January 101: How to Beat the Blues

Christmas is over for another year and there’s a lot of ‘New Year, New You’ in the air; gym offers, cookbooks, food delivery services, online coaching and more. This is all well and good and it may indeed work for you, however what companies don’t tell you about is the often inevitable feelings which can make your best January intentions seem like you’re wading through mud; these are more commonly known as ‘January Blues’. Not only is January the coldest month of the year where the majority of us go to work and come home in darkness, more couples separate or divorce in January compared with any other month. Joyful, isn’t it!

Unfortunately my qualifications do not include saving relationships, however what I can do is put together some simple and achievable ways to make January more Wooo and less Blue.

  • Vitamin D – The sunshine vitamin! The shorter days and lack of sunlight in winter, particularly if you live in the UK/Ireland, may lead to an insufficiency in vitamin D. Vitamin D is formed in the liver from cholesterol but requires sunlight exposure directly on our skin to activate this process. Vitamin D is important for bone health, immune system regulation and controlling inflammation. Food sources of vitamin D are mostly derived from animal products – oily fish, red meat, liver and egg yolks – however it’s the sunlight on our skin which is the primary source of vitamin D. Symptoms of vitamin D deficiency include fatigue, low mood, bone pain and a sluggish immune system. The NHS (the UK’s National Health Service) recommends that patients should consider taking a Vitamin D supplement in autumn and winter (1000 IUs/day) but I would highly recommend that you visit your GP first to get your vitamin D levels checked before taking any supplements. If supplements are appropriate for you, I would recommend a sub-lingual or spray form of Vitamin D as it is typically better absorbed by the body.
  • Serotonin – The happy hormone! Serotonin (5-hydroxytryptamine or 5-HT) is our body’s natural antidepressant. 90% of serotonin is produced in the gastrointestinal tract (the gut – more on this later!) and is a neurotransmitter which is linked to mood, wellbeing, sleep and sex drive. Serotonin is synthesised from tryptophan; an essential amino acid (essential meaning it has to be obtained from the diet). As serotonin is not found directly in foods, it is vital that we obtain enough tryptophan from our diet. Foods rich in tryptophan include beans and legumes (chickpeas, lentils, beans etc.), soy products (tofu, tempeh, soybeans), nuts and seeds (particularly pumpkin seeds and walnuts), spirulina (a very green but good for you powder made from algae!), eggs, whole grains (oats, quinoa, brown rice), oily fish, grass fed meat and poultry. Symptoms of low serotonin and/or tryptophan are very similar; low mood, anxiety, fatigue, sleep disturbances and low libido to name a few. It’s important to address any of these symptoms with your GP so please do pay them a visit if this resonates with you.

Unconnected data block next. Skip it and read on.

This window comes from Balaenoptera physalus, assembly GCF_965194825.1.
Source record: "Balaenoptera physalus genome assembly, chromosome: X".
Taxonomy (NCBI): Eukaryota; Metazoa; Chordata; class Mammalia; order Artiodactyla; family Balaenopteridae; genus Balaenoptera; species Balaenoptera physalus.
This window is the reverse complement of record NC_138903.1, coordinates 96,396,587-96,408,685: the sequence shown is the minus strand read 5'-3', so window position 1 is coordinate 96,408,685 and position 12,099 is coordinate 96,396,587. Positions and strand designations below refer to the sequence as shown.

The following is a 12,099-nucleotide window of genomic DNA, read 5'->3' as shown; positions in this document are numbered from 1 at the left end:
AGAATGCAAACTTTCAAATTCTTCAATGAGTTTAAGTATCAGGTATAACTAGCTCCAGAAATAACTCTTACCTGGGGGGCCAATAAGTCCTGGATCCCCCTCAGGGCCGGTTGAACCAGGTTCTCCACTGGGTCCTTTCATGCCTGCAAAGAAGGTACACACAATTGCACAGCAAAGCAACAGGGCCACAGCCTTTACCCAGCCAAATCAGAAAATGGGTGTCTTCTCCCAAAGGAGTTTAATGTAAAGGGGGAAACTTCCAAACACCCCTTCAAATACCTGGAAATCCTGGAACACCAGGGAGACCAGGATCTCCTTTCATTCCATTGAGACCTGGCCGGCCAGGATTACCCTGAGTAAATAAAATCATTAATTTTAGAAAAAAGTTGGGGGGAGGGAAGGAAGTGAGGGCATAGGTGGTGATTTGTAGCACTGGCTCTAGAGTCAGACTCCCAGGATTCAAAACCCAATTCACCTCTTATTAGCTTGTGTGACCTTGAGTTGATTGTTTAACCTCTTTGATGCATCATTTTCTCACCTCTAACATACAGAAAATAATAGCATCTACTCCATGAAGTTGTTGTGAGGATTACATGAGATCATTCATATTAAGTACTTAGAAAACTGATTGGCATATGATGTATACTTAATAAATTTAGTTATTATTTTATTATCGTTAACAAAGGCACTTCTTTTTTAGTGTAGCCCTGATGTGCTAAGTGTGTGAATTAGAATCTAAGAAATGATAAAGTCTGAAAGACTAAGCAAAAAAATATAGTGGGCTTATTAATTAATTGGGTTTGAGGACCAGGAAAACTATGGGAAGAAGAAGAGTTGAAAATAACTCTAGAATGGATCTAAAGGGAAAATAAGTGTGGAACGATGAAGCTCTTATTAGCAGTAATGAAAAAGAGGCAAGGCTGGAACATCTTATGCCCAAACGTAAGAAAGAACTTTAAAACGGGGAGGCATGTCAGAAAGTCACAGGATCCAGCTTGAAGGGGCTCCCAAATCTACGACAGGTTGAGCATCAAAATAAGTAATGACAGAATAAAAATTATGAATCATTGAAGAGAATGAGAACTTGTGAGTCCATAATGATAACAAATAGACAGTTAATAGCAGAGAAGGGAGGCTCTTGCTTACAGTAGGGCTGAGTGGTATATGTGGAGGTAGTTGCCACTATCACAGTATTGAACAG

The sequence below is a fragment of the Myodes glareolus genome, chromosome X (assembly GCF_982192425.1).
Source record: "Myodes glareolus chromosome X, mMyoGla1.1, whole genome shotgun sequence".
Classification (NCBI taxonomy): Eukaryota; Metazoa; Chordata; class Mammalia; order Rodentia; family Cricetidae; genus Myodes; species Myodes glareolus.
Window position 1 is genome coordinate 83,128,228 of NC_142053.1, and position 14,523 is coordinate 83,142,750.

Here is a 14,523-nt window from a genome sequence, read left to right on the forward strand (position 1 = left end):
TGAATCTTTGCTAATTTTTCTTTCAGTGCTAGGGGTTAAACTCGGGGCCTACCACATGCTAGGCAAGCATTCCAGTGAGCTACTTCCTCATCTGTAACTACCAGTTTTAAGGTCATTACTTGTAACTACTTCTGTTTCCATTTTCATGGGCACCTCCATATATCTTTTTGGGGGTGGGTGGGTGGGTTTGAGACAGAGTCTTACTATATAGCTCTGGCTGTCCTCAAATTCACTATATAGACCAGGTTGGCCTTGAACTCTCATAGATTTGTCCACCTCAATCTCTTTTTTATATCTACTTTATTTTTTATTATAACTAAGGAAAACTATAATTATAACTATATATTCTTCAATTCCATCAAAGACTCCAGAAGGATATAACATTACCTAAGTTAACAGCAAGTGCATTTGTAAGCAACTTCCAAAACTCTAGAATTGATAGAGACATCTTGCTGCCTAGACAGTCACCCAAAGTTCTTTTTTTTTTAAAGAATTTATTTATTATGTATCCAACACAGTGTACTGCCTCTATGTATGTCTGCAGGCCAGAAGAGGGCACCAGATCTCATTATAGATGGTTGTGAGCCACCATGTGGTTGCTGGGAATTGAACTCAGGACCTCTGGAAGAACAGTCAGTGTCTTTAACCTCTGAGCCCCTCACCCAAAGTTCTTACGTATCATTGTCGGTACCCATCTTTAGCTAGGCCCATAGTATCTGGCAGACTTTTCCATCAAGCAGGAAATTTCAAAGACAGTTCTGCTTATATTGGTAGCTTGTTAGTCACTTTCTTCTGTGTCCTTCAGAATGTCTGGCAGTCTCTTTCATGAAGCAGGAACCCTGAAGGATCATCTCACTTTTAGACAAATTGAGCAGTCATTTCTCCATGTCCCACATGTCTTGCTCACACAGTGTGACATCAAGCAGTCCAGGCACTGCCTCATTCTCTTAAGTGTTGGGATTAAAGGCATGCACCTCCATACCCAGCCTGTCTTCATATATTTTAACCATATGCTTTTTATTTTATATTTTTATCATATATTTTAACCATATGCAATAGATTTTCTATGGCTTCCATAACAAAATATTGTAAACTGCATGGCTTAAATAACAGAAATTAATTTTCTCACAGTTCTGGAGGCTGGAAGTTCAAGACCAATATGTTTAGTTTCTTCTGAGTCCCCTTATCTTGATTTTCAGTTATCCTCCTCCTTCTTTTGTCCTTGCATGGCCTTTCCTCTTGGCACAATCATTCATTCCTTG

Whole grains, nuts and seeds for Tryptophan!

  • Love your gut – As most of the body’s serotonin exists in the gut, it is so important that we look after it. I know, I know, the gut isn’t the sexiest topic to talk about but nutritional therapists can’t get enough of this subject; and there’s a very good reason why! Gut health is linked to so many other functions in the body in addition to digestion; sleep, mental health, skin, hormones, inflammation, immune system health – the list goes on! It’s therefore important that we feed our gut with the nutrients and bacteria it needs to function ‘normally’ (in simple terms, regular and consistent bowel movements with no strong odours!). Probiotics are gut-loving bacteria and it’s a good idea to incorporate probiotic rich foods daily, for example sauerkraut, kimchi, kefir, apple cider vinegar (with ‘The Mother’ which is the bacteria rich culture where all the good stuff is). In addition to probiotics, prebiotics are also incredibly important as this is what the probiotic bacteria feed on. Sources of prebiotic foods include onions, leeks, garlic and whole grains. You can also take a probiotic supplement if you feel your gut could use an extra bit of love, however please consult your GP or health professional before taking anything.